When the guidance was released, multiple public health experts raised alarms that it would hurt efforts to trace and contain the virus and that it was a sign that the CDC’s integrity had been compromised by the White House’s taskforce.
Dr Anthony Fauci, the country’s top infectious disease expert, said that he was “worried” by the guidance, specifically that it would lead people to believe that asymptomatic spread of the virus is not a concern.
Scott Atlas, a Trump coronavirus adviser, has threatened to sue a group of Stanford professors who wrote an open letter denouncing multiple public statement Atlas has made about responding to Covid-19.
A letter from his lawyer said the professors’ statement “maliciously defames” Atlas and demanded the signers of the letters to withdraw their claims or be sued, according to Politico.
The open letter, which was published last Wednesday, said that Atlas’s statements and opinions “run counter to established science and, by doing so, undermine public-health authorities and the credible science that guides effective public health policy”. Over 100 faculty members with various medical expertise signed the letter.
In recent weeks, Atlas has raised concerns among public health experts by questioning the use of masks and embracing the controversial “herd immunity” response to the pandemic. Atlas was criticized for not having a background in public health or infectious diseases, as Trump’s former top advisors Deborah Birx and Anthony Fauci had.
Eric Trump, the president’s second-oldest son, said through his lawyers in a court filing today that he is willing to be interviewed by the New York attorney general’s office for its investigation into the Trump Organization – the caveat being that the questioning has to take place after the election.
New York attorney general Letitia James is currently investigating the Trump Organization for allegedly inflating the value of its assets to secure loans and deflating it to avoid taxes. The investigation was launched in March 2019 after Donald Trump’s former fixer Michael Cohen told Congress that Donald Trump misrepresented the value of his financial assets.
The AG’s office has issued multiple subpoenas, including one for an interview with Eric Trump, which he has refused to comply with and has called “prosecutorial misconduct”.
In his court filings today, lawyers for Eric Trump said that an interview must wait for after the election because of his “extreme travel schedule and related unavailability between now and the election” along with his desire to “avoid the use of his deposition attendance for political purposes”.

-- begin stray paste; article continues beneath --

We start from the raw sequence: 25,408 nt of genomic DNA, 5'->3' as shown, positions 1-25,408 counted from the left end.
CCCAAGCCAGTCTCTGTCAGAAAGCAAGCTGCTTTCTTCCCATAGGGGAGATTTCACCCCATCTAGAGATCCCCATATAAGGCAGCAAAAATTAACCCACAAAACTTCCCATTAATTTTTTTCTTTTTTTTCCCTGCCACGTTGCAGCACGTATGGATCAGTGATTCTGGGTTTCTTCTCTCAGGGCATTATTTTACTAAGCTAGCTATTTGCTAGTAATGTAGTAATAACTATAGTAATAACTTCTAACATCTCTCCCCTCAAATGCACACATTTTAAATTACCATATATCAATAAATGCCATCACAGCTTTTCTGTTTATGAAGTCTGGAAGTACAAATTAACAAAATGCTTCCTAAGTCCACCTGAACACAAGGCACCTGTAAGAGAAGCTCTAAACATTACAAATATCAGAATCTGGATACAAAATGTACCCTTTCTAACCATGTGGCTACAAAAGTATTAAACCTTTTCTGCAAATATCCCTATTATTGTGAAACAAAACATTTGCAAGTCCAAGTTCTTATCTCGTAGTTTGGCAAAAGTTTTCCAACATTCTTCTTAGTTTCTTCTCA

Another former executive branch staffer has joined a group of Republican leaders and former Trump administration officials who are advocating against the president’s re-election.
Politico reported this afternoon that Josh Venable, former chief of staff to education secretary Betsy DeVos who served from the beginning of Trump’s tenure until October 2018, has joined the Republican Political Alliance for Integrity and Reform. The group was founded by two former senior Department of Homeland Security officials and is just one of a few groups of Republicans who are advocating against Trump in the lead up to the election, including Republican Voters Against Trump and the Lincoln Project.
Venable was listed by the group as an adviser, along with a handful of Republican leaders.
This is Lauren Aratani taking over for Kenya Evelyn. Republicans Voters Against Trump released an ad this afternoon featuring a former aide of vice-president Mike Pence.
In a two-minute ad, Olivia Troye, former homeland security and counter-terrorism advisor to Pence, who also served as Pence’s lead staff member on his Covid-19 response, said that working at the White House led her to see that Trump “doesn’t actually care about anyone else but himself”.
Troye described herself as a lifelong Republican, having supported George W Bush and John McCain, but said “at this point, it’s country over party”.
A member of the White House’s coronavirus taskforce, Troye said she distinctly remembers when Trump made a comment about how the pandemic may be a “good thing” since he doesn’t like shaking hands with people. “I don’t have to shake hands with these disgusting people,” he remarked, according to Troye’s recollection.
Troye pointed out that the “disgusting people” he referred to are his supporters, “the people he still claims to care about”.
In an interview with the Washington Post, Troye further elaborated on her opinion of the president, saying that his response to the pandemic has showed a “flat-out disregard for human life” and repeated that his main concerns were his re-election and the economy.
A reporter on Twitter said that Pence has responded to Troye comments, saying “one more disgruntled employee who’s left the WH decided to play politics during an election year”.
Read the original article at The Guardian